People today would not believe the freedom I had as a kid growing up at Route 1 Box 592, Drew, Mississippi. At an early age my Dad bought me a Browning A-5 20 gauge shotgun and a 110 Honda three wheeler and turned me loose on the countryside. I would get home from school and spend whatever daylight was left roaming the turnroads and woods looking for a patch of grass that might hold a cottontail rabbit or a pocket of water teaming with Greenheads. I would be gone for hours at the time, alone, with no cell phone. All I would have was my trusty shotgun and my thoughts. As far as I know my parents didn’t worry about me or hover over what I was doing.
Probably my favorite target back in those days and even today was that Greenhead. I simply couldn’t resist the challenge of calling those birds into my spread of decoys. There is a majesty to what happens there that can’t be put on paper. A dozen Mallards cupped in front of a blind is a sight that will always get me going and I am not the only one.
My home town of Drew is now the waterfowl capital of Mississippi. People come from all over the world to hunt here and they pay their way, but as a 12 year old boy here I could get all of that for free. A lot has changed since then. It’s harder for a 12 year old kid to find a place to hunt. It’s a sad testament but at the same time good for our local economy. Hunting stores, restaurants, and other retail outlets have benefited from this new source of income. Farmers have also found a much needed addition to declining agriculture revenue.
I have given a lot of thought to the kind of adult I have become and the role that growing up in Drew played in that. I was a shy kid and being alone that much surely changed me but not in the ways you might think. I think I am much more independent and adventurous. I have never been scared to live life in all its glory. Growing up the way I did was a good thing and I have gotten an appreciation of nature and what this beautiful Delta has to offer. I’ve witnessed so many beautiful sunsets here that most people never even notice. I have seen the bounty that Mother Nature has to offer and the satisfaction of harvesting that in a way that brings you closer to nature.
I feel a little melancholy for today’s kids. Even the ones that grow up here may never look up from their smart phones to see those gorgeous sunsets. They will never know what it is like to be “unplugged” for hours at a time with just your own thoughts. They might never know the thrill of harvesting a banded duck. They may never connect with Mother Nature and all her beauty. More importantly they may never really understand where food comes from.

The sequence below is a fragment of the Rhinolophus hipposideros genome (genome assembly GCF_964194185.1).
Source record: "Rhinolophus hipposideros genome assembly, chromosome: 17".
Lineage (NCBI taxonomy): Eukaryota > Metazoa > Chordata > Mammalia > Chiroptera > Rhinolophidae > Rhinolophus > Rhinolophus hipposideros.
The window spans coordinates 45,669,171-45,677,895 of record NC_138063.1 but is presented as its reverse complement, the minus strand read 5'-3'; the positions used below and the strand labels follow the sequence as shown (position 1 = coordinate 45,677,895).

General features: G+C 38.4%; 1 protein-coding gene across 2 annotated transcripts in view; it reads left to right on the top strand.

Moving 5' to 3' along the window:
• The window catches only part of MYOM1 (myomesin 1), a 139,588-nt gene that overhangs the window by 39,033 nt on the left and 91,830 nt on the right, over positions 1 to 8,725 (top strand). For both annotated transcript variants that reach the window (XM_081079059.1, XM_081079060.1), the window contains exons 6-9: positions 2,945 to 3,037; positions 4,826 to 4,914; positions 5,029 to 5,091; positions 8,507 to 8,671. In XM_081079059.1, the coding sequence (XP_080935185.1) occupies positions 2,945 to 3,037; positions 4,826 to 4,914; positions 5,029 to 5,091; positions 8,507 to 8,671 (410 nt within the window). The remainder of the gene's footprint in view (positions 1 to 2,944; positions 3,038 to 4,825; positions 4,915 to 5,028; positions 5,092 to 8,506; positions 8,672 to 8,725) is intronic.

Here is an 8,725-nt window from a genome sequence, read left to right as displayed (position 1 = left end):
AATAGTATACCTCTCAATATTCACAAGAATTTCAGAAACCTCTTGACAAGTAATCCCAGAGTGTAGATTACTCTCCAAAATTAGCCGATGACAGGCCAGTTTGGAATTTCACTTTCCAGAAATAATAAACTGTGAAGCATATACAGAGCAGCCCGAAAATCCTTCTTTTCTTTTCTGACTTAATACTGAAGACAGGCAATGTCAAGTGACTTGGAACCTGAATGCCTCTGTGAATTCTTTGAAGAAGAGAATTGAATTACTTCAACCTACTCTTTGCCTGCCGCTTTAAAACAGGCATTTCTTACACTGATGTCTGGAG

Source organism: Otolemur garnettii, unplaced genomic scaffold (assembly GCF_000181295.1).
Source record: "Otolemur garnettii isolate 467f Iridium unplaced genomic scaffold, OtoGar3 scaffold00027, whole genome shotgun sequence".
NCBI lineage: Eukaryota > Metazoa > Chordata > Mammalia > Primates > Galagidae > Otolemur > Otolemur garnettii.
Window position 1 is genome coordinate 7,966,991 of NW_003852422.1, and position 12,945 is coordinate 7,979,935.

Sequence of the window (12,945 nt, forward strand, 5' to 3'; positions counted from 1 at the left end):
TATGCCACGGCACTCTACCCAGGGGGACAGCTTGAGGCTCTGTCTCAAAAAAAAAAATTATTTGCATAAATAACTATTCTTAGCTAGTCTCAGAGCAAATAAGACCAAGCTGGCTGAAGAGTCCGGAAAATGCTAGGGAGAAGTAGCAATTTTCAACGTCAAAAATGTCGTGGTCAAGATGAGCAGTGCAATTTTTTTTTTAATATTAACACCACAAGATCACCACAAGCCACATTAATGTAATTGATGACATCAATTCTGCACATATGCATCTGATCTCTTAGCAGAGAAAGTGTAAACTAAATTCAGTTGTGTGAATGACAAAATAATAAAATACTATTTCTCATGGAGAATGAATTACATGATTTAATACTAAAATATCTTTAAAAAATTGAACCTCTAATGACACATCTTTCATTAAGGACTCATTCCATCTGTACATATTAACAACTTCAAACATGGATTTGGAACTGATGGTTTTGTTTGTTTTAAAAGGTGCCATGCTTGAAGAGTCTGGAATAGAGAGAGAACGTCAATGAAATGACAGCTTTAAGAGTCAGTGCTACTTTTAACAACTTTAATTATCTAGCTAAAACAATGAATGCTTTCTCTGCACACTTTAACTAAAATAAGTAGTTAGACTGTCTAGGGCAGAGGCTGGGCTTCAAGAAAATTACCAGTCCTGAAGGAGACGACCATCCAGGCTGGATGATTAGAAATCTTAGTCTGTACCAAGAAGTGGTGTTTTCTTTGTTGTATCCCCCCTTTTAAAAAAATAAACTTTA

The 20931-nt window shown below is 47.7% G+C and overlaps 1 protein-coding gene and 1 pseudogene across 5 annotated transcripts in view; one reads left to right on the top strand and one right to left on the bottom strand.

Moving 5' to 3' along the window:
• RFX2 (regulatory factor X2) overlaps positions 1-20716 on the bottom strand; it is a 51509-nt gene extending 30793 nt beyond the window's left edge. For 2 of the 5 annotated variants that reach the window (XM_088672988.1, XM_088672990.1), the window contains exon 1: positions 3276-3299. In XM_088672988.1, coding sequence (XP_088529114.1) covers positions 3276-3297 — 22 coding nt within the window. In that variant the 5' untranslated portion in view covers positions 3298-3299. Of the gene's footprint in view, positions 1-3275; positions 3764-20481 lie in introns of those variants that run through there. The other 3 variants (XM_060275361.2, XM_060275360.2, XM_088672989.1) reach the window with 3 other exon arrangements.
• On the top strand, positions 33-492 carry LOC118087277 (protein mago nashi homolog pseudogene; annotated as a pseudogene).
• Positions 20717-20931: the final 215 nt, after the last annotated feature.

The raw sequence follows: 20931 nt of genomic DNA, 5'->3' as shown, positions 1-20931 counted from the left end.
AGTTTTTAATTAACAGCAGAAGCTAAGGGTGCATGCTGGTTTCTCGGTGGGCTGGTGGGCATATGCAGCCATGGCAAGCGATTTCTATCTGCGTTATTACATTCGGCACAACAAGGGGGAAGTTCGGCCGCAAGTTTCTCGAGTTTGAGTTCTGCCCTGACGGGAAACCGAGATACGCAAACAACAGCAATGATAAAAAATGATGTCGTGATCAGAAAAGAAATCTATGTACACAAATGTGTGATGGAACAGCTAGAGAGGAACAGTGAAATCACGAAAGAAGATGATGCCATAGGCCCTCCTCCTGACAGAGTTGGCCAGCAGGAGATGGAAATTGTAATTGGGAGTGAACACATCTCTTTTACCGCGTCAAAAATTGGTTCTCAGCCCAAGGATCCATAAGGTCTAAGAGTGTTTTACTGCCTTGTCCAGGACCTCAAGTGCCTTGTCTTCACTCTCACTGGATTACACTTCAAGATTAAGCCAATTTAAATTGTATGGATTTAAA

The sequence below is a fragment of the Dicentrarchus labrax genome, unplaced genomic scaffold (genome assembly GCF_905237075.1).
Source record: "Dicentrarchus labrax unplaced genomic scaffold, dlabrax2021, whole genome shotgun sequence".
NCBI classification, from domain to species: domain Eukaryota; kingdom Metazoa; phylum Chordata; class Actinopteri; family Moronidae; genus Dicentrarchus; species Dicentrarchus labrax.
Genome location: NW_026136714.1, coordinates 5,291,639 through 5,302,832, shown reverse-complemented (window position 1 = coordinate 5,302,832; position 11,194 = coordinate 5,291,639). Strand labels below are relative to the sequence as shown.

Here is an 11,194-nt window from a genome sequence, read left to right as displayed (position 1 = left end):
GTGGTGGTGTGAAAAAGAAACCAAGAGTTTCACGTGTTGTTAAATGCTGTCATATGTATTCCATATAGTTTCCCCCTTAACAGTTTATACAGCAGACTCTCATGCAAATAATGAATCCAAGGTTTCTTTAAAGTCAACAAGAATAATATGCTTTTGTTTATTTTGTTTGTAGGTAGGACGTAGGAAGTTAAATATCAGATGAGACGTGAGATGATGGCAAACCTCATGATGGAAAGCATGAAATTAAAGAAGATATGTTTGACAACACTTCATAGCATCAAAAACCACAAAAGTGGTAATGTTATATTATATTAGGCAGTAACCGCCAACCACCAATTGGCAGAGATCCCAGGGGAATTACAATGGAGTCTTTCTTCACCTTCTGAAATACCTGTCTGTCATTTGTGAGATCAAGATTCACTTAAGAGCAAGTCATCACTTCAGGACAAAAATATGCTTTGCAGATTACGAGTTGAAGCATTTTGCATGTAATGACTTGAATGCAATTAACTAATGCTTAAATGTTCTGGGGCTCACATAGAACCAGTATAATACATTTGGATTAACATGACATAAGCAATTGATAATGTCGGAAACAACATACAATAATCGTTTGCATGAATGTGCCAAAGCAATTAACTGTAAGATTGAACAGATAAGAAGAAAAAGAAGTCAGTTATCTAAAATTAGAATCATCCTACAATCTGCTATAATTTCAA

My Mom was not a chef for wild game I always brought home. True she could cook but duck, deer, rabbit and other game was not on her radar. Deer chili was the only wild game she cooked. I had to learn from trial and error and my go to was usually to fry. It’s one of those things you can’t mess up. Since those early days my cooking skills have gotten a little better and my tastes have changed. I have a large library of go to recipes for duck but my favorite is still the duck popper. At 1933 it is the most popular item on our menu. Here is the very simple recipe. The key is not to overcook.
6 oz duck breasts, wild or farm raised
1 cup shredded pepper jack cheese
3 slices of thick cut bacon
1 tablespoon cracked black pepper
1 tablespoon kosher salt
½ teaspoon garlic powder
Pepper jelly for garnish
Cut the duck into three to four strips and pound until thin with a mallet. Mix Kosher salt, pepper, and garlic powder together and lightly season one side of the duck. Reserve the remaining seasoning. Put one tablespoon of pepper jack cheese on the seasoned side of the duck and roll the duck up containing the cheese. Wrap the duck in bacon and secure with toothpicks. Season the duck poppers with the remaining seasoning. Grill the poppers until the cheese starts to come out. This should be about mid rare. Garnish with pepper jelly and serve.
Stafford Shurden is a lifelong resident of the Delta and owns 1933 Restaurant & Bar in Ruleville and Stafford’s Market and Deli in Drew. email@example.com